READ MOREThat hearty response might have a downside, though. It could play a role in black Americans' higher risk for heart disease, stroke and autoimmune inflammatory diseases, the researchers said.
The findings might lead to treatments that reduce chronic health risks for African-Americans, according to the researchers.
The strength of the immune response was directly related to the percentage of genes derived from African ancestors, said senior researcher Luis Barreiro. He's an assistant professor at the University of Montreal's Department of Pediatrics and researcher at the Sainte-Justine University Hospital Center in Montreal.
"Basically, the more African you have in your genome, the stronger you're going to respond to infection," Barreiro said.
But a strong immune response uses inflammation to attack and defeat infection, he said.
Too much inflammation can cause chronic high blood pressure, damage organs such as the heart, and increase susceptibility for autoimmune diseases such as lupus and Crohn's disease, Barreiro said.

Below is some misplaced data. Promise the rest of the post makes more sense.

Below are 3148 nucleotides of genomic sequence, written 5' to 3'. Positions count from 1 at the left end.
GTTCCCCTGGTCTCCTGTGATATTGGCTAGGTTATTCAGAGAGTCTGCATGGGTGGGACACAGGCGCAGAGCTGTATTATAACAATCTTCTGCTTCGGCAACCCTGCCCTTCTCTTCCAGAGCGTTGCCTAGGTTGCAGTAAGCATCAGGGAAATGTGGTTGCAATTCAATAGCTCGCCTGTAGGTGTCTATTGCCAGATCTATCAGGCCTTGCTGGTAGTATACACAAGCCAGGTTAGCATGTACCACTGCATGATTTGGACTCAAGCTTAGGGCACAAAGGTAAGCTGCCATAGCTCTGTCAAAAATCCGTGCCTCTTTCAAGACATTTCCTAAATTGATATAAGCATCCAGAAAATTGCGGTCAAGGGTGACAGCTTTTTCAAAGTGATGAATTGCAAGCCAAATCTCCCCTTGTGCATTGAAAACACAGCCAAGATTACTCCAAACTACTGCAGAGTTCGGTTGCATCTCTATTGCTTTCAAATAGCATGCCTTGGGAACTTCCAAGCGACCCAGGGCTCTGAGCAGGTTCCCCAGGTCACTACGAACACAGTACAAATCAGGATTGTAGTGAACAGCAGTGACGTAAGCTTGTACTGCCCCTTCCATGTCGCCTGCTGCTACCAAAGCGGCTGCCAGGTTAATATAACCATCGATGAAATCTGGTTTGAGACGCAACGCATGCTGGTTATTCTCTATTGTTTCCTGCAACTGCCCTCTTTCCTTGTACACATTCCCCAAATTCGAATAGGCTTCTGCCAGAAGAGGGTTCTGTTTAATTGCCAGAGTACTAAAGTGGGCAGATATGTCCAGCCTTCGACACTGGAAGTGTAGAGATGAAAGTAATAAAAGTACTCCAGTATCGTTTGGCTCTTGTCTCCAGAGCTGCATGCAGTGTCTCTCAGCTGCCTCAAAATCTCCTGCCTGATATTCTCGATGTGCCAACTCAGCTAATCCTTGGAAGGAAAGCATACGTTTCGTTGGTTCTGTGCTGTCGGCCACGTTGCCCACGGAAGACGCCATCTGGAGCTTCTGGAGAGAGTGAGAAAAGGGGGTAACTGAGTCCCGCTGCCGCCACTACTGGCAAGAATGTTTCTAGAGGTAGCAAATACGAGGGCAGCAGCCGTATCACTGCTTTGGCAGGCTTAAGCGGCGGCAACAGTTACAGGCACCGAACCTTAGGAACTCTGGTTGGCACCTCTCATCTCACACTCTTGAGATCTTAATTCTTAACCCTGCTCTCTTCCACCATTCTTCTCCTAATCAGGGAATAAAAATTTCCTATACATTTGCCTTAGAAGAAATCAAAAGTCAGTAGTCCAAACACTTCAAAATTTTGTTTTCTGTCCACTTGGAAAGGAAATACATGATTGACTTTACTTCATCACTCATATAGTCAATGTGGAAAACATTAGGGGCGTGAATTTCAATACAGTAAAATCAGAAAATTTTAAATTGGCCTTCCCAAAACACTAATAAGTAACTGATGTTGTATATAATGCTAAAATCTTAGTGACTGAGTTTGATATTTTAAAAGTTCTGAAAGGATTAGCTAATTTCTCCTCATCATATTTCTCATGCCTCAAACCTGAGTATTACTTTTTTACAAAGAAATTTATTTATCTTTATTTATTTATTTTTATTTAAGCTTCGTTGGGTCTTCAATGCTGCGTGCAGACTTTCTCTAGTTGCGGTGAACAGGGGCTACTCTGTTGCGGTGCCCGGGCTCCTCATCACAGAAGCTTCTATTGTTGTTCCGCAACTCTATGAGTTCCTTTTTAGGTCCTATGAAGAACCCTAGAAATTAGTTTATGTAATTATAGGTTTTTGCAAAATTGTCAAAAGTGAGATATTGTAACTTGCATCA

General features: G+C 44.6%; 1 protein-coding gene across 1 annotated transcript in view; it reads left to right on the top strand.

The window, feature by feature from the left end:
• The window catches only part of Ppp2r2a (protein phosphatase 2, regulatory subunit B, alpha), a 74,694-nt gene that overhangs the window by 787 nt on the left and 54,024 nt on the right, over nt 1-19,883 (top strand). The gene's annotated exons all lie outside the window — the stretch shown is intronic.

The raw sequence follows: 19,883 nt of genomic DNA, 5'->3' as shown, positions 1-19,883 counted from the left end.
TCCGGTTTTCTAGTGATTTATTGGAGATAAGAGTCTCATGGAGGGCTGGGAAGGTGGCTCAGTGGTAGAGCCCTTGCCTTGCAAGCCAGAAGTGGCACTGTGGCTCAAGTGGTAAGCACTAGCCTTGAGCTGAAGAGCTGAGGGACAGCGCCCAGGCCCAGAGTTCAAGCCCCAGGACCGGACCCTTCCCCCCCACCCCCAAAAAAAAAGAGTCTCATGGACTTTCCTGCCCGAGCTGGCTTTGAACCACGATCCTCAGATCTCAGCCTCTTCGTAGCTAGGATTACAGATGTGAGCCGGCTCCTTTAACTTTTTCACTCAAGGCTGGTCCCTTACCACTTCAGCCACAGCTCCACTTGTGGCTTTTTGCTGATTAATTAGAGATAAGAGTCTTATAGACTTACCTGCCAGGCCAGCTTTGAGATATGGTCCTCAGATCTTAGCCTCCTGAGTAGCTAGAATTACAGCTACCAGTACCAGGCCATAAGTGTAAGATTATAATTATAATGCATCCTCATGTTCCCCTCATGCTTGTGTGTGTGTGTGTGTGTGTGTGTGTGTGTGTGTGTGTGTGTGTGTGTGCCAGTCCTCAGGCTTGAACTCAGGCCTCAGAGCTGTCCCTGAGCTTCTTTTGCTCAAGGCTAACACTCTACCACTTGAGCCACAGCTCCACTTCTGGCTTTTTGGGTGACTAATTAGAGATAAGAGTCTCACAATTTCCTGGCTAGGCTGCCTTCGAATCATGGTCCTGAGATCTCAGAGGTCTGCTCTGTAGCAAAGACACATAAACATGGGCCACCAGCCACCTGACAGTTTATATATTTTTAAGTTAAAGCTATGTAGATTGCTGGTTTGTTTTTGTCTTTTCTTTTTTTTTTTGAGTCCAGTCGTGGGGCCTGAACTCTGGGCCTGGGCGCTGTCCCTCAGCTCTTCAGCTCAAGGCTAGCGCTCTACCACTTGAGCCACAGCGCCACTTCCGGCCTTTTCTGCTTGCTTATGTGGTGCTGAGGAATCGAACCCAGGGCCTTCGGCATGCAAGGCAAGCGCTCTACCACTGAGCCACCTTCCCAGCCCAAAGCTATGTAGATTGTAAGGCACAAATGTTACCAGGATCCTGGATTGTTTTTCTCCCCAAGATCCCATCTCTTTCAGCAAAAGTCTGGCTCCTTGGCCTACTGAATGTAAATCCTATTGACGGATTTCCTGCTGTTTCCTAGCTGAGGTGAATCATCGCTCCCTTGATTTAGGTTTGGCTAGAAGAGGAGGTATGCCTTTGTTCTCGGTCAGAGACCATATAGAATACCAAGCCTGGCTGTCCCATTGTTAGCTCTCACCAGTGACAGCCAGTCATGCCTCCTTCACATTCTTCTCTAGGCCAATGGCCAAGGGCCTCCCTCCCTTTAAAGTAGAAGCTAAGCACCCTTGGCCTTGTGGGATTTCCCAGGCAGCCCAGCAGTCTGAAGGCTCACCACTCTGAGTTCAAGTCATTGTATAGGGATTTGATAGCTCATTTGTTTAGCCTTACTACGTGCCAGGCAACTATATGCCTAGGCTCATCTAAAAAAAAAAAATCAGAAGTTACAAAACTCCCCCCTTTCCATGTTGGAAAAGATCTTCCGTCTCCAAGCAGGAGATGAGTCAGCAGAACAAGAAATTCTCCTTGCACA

"The immune system of African-Americans responds differently, but we cannot conclude that it is better, since a stronger immune response also has negative effects," he said.
Barreiro and his colleagues from several U.S. universities conducted their study using white blood cells drawn from 175 Americans, 80 of whom were of African descent. In the lab, the researchers infected the white blood cells with listeria and salmonella bacteria, so they could observe the immune response.
After 24 hours of infection, white blood cells from African-Americans killed the bacteria three times faster, the researchers reported.
Genetic differences between blacks and whites due to evolution and natural selection appear to be behind this difference in immune response, Barreiro said. Researchers identified thousands of genes that showed race-based differences in a person's genetic response to infection. ■